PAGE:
Zeeland’s seafood delights
If you thought herring is the only seafood the Netherlands has to offer, think again. The southwestern Dutch province of Zeeland is not only known for its water sports possibilities, but also for its crystal-clear waters and exceptional seafood: plump, meaty mussels; briny oysters, hearty prawns and some of the best lobster in the world. Hungry? Read on for tips and ideas that will have your palate swooning.
It’s no secret that the people of Zeeland are immensely proud of their mussels. Often referred to as ‘poor man’s shellfish’, in Zeeland they are honoured with the title ‘het zwarte goud’ or ‘black gold’. The province offers plenty of opportunities to feast on these succulent bivalves, whether during an informative tour or at one of the many seafood restaurants. On Wednesdays, for example, Tourist Shop Yerseke offers tours through the Roem van Yerseke mussel factory that include complimentary tastings. Anyone eager to learn about mussels should also stop by the Oosterschelde Museum, located in the former town hall. Through tools, photos and documentaries, the museum brings the history and production of mussels to life. Afterwards, you can pamper your taste buds at one of the village’s seafood restaurants. Especially recommended is Nolet’s Vistro, which offers a special three-course mussels menu (including an aromatic fish soup and dessert) for €42.50.
Another place mussel lovers visiting Zeeland will want to add to their itinerary is Philippine, home to the country’s first mussel harbour and a city with myriad restaurants specialising in all kinds of interesting mussel dishes. Auberge des Moules – featured in the Michelin Guide and known for its excellent three-course menu which starts with raw herring and ends with Dame Blanche (€59) – is an eating experience many in Benelux have already discovered.
If cooking mussels yourself, it is essential to keep in mind that they’re at their best from July until approximately the first half of April. Avoid them during the other months (their breeding season) as the quality is not optimal. The mild, creamy taste of mussels makes them perfect for all sorts of flavour combinations and preparations. Classics include mussels cooked with finely chopped vegetables and white wine or broiled on the half shell with garlic, parsley and breadcrumbs. They’re also wonderful tossed with linguini, garlic, a sprinkling of red chilli and chopped flat-leaf parsley. Serve your mussels with a light, citrusy Muscadet from the Loire or a Chenin Blanc. Or keep it local and try it with a Dutch wine (see our July issue) or craft beer.
Oysters have been loved by the Dutch for centuries. So much so, that they’ve even been featured in many still-life masterpieces from the Golden Age, sometimes with a glass of white wine or a section of lemon and always utterly seductive. In Zeeland, there are two varieties of oysters raised in the Grevelingen Lake and the Eastern Scheldt: the Creuse oyster, which has a clean, briny taste, and the flat ‘Zeeuwse platte’ oyster with its more delicate flavour. Creuse oysters can be harvested after two years, while flat oysters need about six years before reaching optimum maturity. Both are preferably consumed raw with either a squeeze of lemon juice or a mignonette sauce made with red wine vinegar and shallots. If opting to grill your oysters, use the Creuse variety as it would be a shame to do this with the more refined flat oysters. And keep it simple: grill them with a knob of butter, just until the edges begin to curl.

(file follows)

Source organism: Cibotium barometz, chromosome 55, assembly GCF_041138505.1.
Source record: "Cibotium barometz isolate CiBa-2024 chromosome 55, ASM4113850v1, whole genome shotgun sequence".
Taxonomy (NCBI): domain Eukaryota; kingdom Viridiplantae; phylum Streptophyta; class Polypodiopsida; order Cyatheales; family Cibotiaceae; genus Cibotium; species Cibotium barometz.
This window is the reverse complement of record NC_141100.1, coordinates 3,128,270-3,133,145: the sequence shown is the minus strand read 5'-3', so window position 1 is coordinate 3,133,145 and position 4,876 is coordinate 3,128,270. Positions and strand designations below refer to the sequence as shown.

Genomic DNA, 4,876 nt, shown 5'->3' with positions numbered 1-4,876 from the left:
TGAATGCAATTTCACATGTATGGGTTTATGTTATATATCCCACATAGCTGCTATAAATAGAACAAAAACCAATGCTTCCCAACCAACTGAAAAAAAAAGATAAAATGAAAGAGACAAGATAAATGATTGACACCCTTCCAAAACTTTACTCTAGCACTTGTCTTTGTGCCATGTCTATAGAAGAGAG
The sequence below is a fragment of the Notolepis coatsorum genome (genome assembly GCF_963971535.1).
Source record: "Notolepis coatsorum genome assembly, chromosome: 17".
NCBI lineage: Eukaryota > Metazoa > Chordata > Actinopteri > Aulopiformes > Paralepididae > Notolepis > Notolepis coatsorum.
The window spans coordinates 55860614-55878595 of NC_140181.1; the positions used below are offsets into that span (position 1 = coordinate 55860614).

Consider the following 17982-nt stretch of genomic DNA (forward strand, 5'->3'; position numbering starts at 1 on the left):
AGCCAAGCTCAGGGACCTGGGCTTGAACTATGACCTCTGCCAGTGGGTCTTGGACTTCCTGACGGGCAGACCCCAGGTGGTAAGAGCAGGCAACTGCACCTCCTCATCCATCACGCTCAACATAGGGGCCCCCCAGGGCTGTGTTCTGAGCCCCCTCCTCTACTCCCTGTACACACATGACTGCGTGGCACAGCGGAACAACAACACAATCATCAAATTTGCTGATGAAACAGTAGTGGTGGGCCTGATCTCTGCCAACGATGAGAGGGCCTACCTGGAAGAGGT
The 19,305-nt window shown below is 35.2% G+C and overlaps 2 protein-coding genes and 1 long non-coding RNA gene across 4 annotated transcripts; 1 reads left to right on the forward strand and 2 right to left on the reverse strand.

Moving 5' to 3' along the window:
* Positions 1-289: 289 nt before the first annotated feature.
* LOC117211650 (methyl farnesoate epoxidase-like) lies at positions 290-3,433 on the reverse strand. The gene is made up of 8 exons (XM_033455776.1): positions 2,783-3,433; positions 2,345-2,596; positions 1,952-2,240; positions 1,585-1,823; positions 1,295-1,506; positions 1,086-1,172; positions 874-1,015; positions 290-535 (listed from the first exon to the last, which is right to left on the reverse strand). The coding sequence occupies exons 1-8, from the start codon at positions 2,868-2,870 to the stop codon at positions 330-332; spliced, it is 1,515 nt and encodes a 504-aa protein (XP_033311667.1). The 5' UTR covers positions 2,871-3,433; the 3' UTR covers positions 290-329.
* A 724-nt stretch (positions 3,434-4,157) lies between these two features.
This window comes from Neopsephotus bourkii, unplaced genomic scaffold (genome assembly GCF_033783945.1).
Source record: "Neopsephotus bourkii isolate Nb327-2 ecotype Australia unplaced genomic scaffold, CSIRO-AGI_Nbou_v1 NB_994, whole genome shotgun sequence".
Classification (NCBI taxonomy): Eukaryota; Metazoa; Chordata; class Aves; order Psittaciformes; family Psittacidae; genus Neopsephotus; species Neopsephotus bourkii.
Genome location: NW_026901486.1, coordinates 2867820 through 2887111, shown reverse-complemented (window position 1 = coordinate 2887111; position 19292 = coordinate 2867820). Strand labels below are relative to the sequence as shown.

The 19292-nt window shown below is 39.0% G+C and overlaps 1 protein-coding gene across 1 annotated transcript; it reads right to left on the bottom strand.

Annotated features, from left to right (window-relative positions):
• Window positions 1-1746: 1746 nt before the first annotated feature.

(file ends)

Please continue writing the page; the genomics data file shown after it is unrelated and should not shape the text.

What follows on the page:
Oyster season runs from September to April, and they are at their absolute tastiest during the months of October, November and December – a perfect choice for the holidays! A classic wine pairing is a minerally Chablis or a dry Riesling. Champagne, a more luxurious option, is also delicious. Some of the best places to indulge in this Dutch delicacy include De Oesterij and Restaurant de Branding (both in Yerseke) and Restaurant Cadzandia (in Cadzand).
With their fleshy bite and mild flavour, prawns from Stellendam are known to be the best of their kind. The prawns thrive off the coast of Stellendam where the sea bottom consists of fine, white sand. This influences the colour of the prawns. They are rosy brown and lighter than the ones caught in the Wadden Sea. They have a cleaner, less sandy flavour and a meatier texture. Enjoy them in a cocktail with a dollop of garlic mayonnaise and a few drops of lemon juice, or as a garnish crowning a cold avocado or asparagus soup.
Often referred to as the ‘Rolls Royce’ of lobsters, the Oosterschelde (Eastern Scheldt) lobster is sweeter and more refined than other varieties. The lobster is a Slow Food product caught under strict rules and regulations and only between the last Thursday in March and the 15th of July. It is protected and promoted by the ‘Kring van de Oosterscheldekreeft’, formed by 11 restaurants in Zeeland offering special menus (see their website) during the season — and the promotional foundation ‘Promotie Oosterschelde Kreeft’.
Make sure you purchase your lobster from a reputable fishmonger. A great one is Viskwekerij Neeltje Jans, located in Vrouwenpolder, where you can also buy oysters and mussels. They will even give you advice on how to cook Zeeland’s seafood delights.
If seafood alone isn’t enough to entice you to plan a trip, it might be good to know that the Dutch province also happens to have the most Michelin-starred restaurants in the country!
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